Events on Saturday, January 14, held at venues in California, Chicago, Los Angeles, San Jose, Washington and numerous other locations took place as thousands participated in a “We Shall Not Be Moved” march in Washington prior to the Martin Luther King Junior Day Holiday on Monday, January 16.

According to eye witnesses, the line at the AME Church in Washington was nearly the length of a city block. Those in attendance included immigrants - who lack the legal status to be in the US – along with their relatives and supporters. A number of elected officials, members of the clergy and representatives of labor and women’s groups were also present.

Those involved in events at AME church carried placards displaying messages such as “Resist Trump’s Hate” and “Tu, Yo, Todos Somos America,” which translates as “You, me, we all are America.”

One demonstrator, 19-year-old Max Kim who arrived in the US from South Korea illegally at the age of six, said: “I stand here because I have nothing to apologize for. I am not ashamed of my status because it is a constant reminder to myself that I have something to fight for.”

Deferred Action for Childhood Arrivals Visa program

Protestors in Washington implored Trump, along with the Republican-controlled Congress, not to scrap the Deferred Action for Childhood Arrivals (DACA) program, which assists people like Max Kim who arrived in the United States as children.

Michael Takada, representing the Japanese American Service Committee, stoked the audience in Chicago to ‘disrupt the deportation machine’, which he and many others fear could be stepped up under the new presidential regime.

Takada also told attendees to keep a watchful eye on local law enforcement departments and speak out if they witness those departments helping Immigration Customs Enforcement (ICE) to deport ‘community members.’

Meanwhile, chair and co-founder of The Council of Islamic Organizations of Greater Chicago, Dr. Bassam Osman provoked one of the loudest cheers from the crowd when he called-out the incoming President by name. When opening in prayer, Osman said: “Lord, this land is your land, it is not Trump’s land.”

However, despite rapturous applause and cheering, there was still a sense of uneasiness and fear of what’s to come following Trump’s inauguration, according to the ABC News report.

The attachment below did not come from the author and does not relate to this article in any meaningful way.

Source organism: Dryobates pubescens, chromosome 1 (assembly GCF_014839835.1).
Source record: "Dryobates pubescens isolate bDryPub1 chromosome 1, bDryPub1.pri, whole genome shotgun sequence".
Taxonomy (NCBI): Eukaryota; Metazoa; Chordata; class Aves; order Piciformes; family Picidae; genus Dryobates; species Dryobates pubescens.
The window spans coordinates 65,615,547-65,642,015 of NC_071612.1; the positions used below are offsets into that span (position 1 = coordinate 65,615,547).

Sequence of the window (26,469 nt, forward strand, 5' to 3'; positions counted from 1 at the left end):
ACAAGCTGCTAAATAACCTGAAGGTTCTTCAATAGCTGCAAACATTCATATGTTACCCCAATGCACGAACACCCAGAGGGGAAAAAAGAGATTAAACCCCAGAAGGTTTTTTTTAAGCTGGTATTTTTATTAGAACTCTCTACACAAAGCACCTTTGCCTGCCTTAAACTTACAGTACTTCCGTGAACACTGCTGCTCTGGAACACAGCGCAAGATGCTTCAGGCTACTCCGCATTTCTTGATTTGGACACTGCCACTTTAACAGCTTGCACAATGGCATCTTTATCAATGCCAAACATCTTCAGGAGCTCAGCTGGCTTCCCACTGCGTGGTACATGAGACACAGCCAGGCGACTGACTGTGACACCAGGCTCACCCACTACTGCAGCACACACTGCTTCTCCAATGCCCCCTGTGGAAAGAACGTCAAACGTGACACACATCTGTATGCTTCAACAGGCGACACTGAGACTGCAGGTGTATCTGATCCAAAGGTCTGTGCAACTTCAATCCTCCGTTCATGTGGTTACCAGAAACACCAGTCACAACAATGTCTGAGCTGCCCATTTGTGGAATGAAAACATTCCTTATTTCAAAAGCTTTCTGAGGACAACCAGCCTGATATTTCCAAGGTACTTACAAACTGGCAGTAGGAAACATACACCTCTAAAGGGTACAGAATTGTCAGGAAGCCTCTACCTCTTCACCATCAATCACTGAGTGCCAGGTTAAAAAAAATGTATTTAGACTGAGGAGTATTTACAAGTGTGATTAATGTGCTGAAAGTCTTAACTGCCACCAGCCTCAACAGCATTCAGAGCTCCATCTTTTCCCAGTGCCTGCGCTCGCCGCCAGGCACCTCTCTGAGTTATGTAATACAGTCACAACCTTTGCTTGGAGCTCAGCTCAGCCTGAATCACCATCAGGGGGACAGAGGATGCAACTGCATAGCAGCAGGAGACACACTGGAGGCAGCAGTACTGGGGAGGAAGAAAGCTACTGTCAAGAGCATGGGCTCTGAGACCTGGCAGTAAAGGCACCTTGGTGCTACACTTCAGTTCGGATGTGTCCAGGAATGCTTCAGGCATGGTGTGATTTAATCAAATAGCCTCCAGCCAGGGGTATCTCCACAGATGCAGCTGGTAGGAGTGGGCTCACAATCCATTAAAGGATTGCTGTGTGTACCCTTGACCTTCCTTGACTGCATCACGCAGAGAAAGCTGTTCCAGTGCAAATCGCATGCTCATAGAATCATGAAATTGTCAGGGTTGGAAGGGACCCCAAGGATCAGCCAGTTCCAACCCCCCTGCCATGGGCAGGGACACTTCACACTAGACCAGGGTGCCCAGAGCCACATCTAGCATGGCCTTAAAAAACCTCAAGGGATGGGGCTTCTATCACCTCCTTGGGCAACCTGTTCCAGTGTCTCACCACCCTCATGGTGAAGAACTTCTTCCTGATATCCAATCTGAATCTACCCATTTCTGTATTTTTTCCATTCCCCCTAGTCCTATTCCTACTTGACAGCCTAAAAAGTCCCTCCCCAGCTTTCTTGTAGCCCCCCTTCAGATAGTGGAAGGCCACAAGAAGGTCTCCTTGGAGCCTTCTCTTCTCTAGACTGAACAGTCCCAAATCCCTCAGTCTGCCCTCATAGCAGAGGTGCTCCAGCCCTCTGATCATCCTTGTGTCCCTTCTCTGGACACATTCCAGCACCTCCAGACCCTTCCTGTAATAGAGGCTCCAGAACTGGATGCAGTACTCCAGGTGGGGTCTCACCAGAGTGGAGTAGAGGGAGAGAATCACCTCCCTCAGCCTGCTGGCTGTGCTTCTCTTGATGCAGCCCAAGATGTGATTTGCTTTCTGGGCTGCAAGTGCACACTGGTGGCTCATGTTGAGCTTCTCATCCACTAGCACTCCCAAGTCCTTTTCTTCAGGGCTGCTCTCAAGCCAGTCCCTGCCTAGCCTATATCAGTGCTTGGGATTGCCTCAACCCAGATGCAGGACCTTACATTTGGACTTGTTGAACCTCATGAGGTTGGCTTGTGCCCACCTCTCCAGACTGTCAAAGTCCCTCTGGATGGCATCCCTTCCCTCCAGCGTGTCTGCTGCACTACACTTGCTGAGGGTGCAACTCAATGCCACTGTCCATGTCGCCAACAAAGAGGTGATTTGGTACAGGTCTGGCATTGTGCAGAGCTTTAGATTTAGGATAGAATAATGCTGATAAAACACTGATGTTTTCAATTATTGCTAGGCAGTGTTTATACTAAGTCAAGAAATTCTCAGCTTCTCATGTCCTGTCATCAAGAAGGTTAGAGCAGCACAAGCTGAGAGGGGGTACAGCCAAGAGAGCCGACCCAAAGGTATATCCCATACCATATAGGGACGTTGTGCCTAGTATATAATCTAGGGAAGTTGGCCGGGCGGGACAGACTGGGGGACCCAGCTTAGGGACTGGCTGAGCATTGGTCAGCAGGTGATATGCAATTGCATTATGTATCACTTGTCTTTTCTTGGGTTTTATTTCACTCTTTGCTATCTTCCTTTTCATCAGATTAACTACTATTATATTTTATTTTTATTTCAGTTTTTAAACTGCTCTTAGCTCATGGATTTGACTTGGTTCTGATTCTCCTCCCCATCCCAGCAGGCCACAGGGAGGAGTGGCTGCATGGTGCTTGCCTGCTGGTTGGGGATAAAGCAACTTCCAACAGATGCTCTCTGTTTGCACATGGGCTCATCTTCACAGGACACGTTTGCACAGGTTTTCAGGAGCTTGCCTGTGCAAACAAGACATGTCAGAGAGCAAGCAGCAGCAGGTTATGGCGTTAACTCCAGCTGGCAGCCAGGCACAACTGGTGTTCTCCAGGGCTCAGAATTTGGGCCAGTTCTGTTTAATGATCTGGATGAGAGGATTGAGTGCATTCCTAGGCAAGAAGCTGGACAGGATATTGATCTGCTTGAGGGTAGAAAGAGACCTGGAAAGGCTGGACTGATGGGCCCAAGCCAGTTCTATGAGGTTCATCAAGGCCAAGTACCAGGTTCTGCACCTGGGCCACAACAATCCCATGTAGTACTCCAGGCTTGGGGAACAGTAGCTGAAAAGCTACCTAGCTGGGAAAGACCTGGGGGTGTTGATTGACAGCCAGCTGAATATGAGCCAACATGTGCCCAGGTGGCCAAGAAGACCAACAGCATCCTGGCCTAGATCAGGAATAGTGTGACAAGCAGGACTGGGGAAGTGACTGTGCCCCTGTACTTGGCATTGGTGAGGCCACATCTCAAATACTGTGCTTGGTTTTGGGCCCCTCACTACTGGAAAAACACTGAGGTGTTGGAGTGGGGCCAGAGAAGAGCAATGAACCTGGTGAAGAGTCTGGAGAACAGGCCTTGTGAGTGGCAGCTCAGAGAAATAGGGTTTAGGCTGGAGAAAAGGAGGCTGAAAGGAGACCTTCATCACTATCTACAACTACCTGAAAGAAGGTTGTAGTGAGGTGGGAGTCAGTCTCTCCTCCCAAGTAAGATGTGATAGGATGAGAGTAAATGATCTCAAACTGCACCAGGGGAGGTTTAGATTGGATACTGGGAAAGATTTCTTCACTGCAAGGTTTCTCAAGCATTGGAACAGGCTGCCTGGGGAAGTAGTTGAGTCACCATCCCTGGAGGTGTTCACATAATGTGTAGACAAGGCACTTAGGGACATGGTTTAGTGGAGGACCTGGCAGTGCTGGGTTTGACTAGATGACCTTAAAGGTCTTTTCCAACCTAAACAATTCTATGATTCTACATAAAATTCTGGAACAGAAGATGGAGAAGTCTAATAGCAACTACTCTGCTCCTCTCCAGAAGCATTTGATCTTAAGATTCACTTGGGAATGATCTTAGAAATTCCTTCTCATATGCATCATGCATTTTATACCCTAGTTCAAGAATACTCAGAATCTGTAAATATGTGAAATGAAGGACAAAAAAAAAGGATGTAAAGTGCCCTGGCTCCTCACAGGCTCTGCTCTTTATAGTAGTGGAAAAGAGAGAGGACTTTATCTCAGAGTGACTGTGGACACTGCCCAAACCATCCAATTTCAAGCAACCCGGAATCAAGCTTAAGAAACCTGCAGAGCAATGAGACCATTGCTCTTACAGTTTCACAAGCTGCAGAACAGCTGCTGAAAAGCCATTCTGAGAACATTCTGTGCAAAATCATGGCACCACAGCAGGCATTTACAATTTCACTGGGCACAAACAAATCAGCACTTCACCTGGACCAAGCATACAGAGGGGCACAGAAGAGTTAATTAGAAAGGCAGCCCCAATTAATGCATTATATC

31-year-old mother of one, Rehab Alkadi, said: “Me and my son arrived in the United States from Syria four years ago to flee the violence. I don’t believe I can be deported because there is a war in Syria, but who knows. It’s so scary, what Trump says. He said a lot of things bad about the Muslim people.”

Meanwhile, in Los Angeles, spokesman for the Coalition for Humane Immigrant Rights of Los Angeles, Jorge-Mario Cabrera said: “We put the Trump administration on notice that we’re not going to sit idly by while he destroys our community.”

In 2012, outgoing US President, Barack Obama launched an executive effort to safeguard some young people from the threat of deportation following multiple failed proposals in Congress.

The establishment of the DACA program was considered a step in the right direction by supporters who hoped it would be the platform for overhauling US immigration laws. However, this didn’t prove to be the case as Republican-led states resisted Obama’s plans to expand the program.

Now, attention switches to the next Presidential administration. Throughout his election campaign, Trump made promises to his supporters that included decisive action on deportations and the construction of a wall between the border of the US and Mexico, which would be funded by the Mexicans.

However, it’s unclear which promise Trump plans to execute first and when, leaving many immigrants fearful of what’s to come. A number of protest participants said they would keep the pressure on Trump, while others were more reluctant for fear of a backlash.

Cristina Jimenez, executive director of United We Dream and a rally organizer, said: “The threat of deportation is imminent for our communities. We will keep fighting. We're not going back into the shadows.”